Wednesday, June 12, 2013


ESCUELA PRACTICA DE ARTES Y OFICIOS DE BACOLOR. The newly reconstructed trade school, as it appeared in 1909. Damaged during the Revolution, the school was rebuilt using funds donated mostly by the native elite of the town. Today, Don Honorio Ventura Technological State University is a premiere technological university of the region. Luther Parker Collection, 1909.

While the Americans are recognized for reforming Philippine public schools, the Spaniards are credited for founding the first trade schools of the country, starting with the vision of Augustinian P. Juan Zita to help young but underprivileged youths of Bacolor. Bacolor’s elite, led by Don Felino Gil, donated the land and raised funds for the establishment of a school devoted to manual training and education. Thus was opened the Escuela Practica de Artes y Oficios de Bacolor, in 4 November 1861.

Initially, the school offered courses in carpentry, furniture making, ironworks and other practical arts, until the operations were interrupted by the Philippine Revolution. The school was converted to an ammunitions plant that supplied the Republican army with guns and bullets. The school sustained heavy damage as a result.

The school reopened in 1905 as Bacolor Trade School. Now under the Americans, the school underwent major reconstruction from 1906-07 at a cost of Php 12,000. At the grand inauguration of the new edifice, distinguished guests like former Gov. Ceferino Joven and Acting Director G.N. Brink, plus prominent members of both local and the American community graced the occasion that culminated in a lavish ball.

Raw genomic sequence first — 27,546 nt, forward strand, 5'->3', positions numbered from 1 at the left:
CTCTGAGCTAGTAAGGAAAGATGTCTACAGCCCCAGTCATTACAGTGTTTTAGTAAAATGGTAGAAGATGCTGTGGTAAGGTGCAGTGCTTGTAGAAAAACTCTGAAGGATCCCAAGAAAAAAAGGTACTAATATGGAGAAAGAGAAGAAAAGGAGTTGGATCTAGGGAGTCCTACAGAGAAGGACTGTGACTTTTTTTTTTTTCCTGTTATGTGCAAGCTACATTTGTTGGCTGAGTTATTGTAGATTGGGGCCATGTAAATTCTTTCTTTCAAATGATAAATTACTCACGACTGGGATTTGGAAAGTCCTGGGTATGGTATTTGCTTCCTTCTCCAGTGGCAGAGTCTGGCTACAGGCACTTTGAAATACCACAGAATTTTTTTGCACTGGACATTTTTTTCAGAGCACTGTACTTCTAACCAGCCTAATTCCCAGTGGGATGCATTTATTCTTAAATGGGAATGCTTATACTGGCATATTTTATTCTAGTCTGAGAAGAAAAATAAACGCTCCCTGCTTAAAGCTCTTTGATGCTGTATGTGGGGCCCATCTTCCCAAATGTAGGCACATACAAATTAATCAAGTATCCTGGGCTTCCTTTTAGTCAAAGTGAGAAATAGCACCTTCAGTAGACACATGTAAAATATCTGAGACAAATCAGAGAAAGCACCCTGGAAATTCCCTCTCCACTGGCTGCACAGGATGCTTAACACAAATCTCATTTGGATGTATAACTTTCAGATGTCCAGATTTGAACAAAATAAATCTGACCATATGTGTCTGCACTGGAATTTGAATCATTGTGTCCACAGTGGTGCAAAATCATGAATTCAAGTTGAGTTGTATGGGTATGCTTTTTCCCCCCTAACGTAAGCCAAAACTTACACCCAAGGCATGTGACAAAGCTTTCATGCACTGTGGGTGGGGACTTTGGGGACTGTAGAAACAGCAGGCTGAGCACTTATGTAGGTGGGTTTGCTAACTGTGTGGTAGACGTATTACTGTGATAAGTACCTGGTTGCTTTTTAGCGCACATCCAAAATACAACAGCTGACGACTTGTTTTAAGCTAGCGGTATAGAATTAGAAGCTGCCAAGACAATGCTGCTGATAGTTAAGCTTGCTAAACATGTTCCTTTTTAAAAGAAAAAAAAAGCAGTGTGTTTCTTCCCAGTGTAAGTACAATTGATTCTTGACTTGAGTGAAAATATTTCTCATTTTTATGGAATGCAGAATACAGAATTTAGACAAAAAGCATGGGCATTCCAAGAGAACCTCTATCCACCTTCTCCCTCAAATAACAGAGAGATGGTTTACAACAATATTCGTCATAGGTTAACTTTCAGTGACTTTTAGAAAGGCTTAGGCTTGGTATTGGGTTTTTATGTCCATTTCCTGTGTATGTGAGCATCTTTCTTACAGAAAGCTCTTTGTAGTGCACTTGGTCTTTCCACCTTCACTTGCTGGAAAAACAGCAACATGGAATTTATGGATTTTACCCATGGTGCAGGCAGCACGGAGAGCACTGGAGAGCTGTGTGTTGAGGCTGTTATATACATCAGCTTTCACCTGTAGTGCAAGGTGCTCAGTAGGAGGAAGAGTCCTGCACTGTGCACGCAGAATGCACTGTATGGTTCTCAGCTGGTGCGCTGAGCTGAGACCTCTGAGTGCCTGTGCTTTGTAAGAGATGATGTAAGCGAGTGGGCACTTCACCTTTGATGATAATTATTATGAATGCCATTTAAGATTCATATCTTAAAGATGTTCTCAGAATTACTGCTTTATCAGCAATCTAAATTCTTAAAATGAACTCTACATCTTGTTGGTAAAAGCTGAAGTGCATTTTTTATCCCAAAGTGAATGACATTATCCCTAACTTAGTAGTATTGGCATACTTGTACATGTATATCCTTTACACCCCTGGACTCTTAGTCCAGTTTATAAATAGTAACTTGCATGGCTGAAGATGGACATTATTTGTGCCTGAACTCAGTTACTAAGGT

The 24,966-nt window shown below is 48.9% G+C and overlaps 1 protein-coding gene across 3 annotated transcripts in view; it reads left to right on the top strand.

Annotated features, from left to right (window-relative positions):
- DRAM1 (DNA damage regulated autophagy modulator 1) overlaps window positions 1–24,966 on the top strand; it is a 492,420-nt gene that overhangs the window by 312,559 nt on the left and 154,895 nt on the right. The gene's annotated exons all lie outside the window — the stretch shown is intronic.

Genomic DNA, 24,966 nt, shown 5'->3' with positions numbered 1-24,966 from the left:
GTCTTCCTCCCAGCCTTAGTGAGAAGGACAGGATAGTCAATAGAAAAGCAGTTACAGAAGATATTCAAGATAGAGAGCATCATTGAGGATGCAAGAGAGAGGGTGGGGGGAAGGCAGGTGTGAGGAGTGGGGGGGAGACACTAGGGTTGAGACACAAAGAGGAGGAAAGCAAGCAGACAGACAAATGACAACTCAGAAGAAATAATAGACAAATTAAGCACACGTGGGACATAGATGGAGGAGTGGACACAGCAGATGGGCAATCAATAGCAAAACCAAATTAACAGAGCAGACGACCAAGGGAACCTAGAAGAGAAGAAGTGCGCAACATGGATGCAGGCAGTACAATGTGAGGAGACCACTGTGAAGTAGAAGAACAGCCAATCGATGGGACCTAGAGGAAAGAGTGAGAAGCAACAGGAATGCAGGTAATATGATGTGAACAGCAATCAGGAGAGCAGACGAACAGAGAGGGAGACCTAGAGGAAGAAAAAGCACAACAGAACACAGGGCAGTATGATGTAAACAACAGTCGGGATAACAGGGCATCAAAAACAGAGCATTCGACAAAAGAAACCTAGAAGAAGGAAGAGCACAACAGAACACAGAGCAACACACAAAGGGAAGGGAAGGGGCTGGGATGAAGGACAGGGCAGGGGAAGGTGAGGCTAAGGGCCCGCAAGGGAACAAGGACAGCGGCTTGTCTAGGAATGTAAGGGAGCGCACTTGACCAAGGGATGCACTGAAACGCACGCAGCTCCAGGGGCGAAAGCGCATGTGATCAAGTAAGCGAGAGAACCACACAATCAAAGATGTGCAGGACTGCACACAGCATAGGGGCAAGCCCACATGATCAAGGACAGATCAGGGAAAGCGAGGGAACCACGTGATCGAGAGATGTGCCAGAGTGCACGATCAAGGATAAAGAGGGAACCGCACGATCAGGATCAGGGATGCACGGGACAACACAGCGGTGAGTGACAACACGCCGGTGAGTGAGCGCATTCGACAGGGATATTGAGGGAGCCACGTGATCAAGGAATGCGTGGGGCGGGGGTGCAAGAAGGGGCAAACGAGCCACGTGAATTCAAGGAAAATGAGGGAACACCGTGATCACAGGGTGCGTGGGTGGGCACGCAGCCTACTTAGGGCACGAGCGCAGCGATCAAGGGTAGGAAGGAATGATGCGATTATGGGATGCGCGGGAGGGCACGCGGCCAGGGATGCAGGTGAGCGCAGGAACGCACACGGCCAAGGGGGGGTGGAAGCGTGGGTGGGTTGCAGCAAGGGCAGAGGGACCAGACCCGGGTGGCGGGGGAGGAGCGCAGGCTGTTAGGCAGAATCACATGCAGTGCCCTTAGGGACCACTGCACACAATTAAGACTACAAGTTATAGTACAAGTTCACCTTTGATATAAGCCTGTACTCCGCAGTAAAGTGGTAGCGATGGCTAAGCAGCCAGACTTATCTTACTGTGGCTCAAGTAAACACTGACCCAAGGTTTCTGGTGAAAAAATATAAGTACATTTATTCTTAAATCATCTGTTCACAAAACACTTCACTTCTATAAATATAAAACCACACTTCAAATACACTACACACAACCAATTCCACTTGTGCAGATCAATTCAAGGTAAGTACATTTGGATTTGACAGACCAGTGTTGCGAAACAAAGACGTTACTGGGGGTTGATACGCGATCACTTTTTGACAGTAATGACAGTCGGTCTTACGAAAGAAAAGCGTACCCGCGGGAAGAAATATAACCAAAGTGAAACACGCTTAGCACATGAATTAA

American instructors were at the helm of the school, teaching carpentry, wood craft, furniture making, weaving and embroidery. It was once again renamed to Pampanga Trade School in 1909. In 1911, the school observed its 50th anniversary, a milestone that was marked with yet another festive celebration held on 4 November.

A secondary curriculum that included Building Construction for boys and Domestic Science for girls was offered in 1922. Recognized as a regional trade school and renamed as Pampanga School of Arts and Trade, it added technical education courses in 1957. Pres. Diosdado Macapagal signed a decree in 1964, officially changing the name of the school to Don Honorio Ventura Memorial School of Arts and Trades (DHVMSAT) in honor of philanthropist Don Honorio Ventura, a native son of Bacolor who once helped Macapagal financially as a struggling student.

In 1978, under provincial governor Estelito P. Mendoza, the school became a state college. Curricular expansion led to the offering of courses such as Industrial Education, Engineering, Architecture and Home Economics. Masteral degrees were likewise offered in such fields as Public Administration, Education, Educational Management as wells as a Doctorate in Education in 2003. 

In June 2009, a house bill sponsored by Congressman Aurelio D. Gonzales, Jr.that called for the school’s conversion into a technological state university was passed and approved, that paved the way for the passage of a Senate Bill sponsored by Sen. Lito Lapid. On 9 December 2009, then Pres. Gloria Macapagal-Arroyo signed Republic Act 9832, finally declaring the school as Pampanga's first and only state university—the Don Honorio Ventura Technological State University.

From its humble beginnings, DHVTSU has grown by leaps and bounds, yet it continues to hold fast to its original mission envisioned over one hundred and fifty years ago--to keep the flame of technology alive so it may be used to improve lives, and enrich the future.

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